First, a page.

BJP questions motive behind latest reforms

BJP questions motive behind latest reforms

The Bharatiya Janata Party on Friday refused to play straight on allowing 49 per cent foreign direct investment (FDI) in insurance and pension, while questioning the “legal and political intentions” of the Centre’s reform initiatives.

The BJP is finding it hard to put the whole issue in black and white in spite of committing in a parliamentary standing committee that the party is open to FDI in insurance and pension only to the extent of 26 per cent. Opposition parties like the Janata Dal-United, Left and the Trinamool Congress have outrightly rejected the proposed fillip to the economy by the ruling United Progressive Alliance (UPA).

BJP vice-president Mukhtar Abbas Naqvi said his party “is not against the FDI” but is concerned over the “foreign direct intervention” in reviving the economy at the cost of domestic measures, including investment in infrastructure and agriculture.

“We have made it very clear that we are against FDI in multi-brand retail. As for Thursday's Cabinet decision, the standing committee on finance had opposed more than 26 per cent FDI in insurance. The BJP is opposed to the government's views,” he said. When asked if the party would oppose the UPA move in Parliament, he said the leaders “are discussing the issue and will go public at an opportune time.” Several BJP leaders fear that the party may end up creating an impression that it is anti-reforms.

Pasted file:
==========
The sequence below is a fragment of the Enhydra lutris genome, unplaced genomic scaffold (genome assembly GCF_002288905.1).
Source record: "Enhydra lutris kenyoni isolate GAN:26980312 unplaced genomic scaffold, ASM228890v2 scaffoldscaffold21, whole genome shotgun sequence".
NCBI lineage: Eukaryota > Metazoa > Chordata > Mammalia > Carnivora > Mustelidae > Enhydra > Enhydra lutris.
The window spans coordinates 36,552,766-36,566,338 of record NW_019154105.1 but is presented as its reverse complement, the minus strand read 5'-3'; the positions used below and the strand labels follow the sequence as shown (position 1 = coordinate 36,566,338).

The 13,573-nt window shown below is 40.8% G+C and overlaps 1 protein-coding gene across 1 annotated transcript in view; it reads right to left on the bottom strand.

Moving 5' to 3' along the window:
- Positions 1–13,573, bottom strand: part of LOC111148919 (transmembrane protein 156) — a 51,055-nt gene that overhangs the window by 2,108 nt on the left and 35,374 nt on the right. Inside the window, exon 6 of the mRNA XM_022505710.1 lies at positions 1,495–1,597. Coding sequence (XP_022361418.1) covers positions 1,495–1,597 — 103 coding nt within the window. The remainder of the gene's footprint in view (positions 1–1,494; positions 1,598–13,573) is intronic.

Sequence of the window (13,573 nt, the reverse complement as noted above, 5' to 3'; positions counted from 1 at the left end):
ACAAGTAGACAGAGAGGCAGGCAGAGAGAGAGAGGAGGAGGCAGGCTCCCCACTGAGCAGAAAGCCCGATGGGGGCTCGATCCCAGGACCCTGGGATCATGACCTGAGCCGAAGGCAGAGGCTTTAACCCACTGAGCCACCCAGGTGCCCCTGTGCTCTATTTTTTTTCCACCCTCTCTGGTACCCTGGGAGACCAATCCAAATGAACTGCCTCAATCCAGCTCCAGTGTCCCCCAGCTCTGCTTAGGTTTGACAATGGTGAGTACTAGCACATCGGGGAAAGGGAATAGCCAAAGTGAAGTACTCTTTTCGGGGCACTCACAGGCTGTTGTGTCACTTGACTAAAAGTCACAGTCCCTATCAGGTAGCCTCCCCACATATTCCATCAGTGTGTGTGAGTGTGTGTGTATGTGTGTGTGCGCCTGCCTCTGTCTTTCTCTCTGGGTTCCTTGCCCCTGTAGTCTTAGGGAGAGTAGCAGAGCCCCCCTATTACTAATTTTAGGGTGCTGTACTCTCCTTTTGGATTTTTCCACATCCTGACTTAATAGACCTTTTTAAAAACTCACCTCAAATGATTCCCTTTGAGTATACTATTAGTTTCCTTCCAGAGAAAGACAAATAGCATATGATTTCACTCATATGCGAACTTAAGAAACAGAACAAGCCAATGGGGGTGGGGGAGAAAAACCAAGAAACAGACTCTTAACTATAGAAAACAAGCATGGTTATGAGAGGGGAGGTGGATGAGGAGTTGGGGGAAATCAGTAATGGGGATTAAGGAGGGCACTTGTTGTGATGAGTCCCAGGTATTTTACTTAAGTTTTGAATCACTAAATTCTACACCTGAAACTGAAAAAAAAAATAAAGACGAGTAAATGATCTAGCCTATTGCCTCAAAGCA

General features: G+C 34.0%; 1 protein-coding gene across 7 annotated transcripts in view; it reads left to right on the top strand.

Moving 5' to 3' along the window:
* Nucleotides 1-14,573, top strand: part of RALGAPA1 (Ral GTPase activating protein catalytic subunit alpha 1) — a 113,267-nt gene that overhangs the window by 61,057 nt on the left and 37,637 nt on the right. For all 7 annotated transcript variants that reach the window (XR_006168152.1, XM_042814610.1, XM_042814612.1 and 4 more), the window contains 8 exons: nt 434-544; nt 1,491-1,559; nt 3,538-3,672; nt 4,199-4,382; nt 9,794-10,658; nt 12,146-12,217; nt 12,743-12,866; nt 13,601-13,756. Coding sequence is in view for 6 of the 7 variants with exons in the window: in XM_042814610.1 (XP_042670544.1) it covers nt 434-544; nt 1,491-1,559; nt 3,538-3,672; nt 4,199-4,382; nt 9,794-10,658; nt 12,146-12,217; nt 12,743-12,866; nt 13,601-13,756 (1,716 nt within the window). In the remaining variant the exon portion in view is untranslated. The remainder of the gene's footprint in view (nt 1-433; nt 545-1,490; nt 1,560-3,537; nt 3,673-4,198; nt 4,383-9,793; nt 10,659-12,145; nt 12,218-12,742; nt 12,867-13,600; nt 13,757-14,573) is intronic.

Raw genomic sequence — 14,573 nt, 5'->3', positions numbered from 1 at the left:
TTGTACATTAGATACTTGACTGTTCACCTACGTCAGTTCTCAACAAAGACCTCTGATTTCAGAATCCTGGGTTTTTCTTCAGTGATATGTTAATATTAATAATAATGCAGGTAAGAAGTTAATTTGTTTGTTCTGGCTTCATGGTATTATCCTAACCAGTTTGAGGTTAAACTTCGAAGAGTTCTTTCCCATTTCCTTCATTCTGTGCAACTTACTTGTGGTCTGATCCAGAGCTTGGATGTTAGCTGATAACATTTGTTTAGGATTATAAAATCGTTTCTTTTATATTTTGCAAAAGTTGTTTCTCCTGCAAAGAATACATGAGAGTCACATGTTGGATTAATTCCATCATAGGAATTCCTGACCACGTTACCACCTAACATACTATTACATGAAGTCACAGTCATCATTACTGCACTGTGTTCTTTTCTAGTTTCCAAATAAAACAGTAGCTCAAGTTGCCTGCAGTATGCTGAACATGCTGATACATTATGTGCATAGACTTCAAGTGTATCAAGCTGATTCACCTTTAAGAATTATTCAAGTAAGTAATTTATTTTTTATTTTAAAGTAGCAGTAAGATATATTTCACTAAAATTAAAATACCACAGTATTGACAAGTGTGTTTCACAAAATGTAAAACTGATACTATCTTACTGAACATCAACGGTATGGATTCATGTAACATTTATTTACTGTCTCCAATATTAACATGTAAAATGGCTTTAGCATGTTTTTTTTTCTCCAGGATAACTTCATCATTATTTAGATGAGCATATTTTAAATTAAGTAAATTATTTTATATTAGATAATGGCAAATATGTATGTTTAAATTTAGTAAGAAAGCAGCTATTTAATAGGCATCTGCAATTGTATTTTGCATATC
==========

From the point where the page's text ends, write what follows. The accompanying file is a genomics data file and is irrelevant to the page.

It may also be embarrassing because during the rule of the National Democratic Alliance (NDA), the Atal Bihari government had initiated a move to allow FDI in insurance and pension.

Interestingly, Janata Dal-United chief Sharad Yadav said the Centre was on an announcement spree to bring foreign capital to the country. “Prime Minister Manmohan Singh should "disinvest the Central government also to complete the cycle," he said sarcastically. The Janata Dal-United is an NDA partner.

He said: “We would try to get the unanimous view of the entire Opposition.  But the country has so much contradictions that it is difficult to reach a consensus.” 
The Left parties slammed the UPA decision and said these measures would make India’s finance sector more vulnerable to speculative finance capital.

“The decision to allow FDI in pension funds will jeopardise the savings of millions of employees in the country,” said the CPM politburo. The CPM appealed to the people to “oppose these anti-people measures.” It also called upon political parties to defeat these measures.

The CPM and CPI will meet on Saturday to discuss economic reforms.
The UPA may find it difficult to gobble up the support of political parties to get the economic reforms passed in Parliament owing to the political turmoil.

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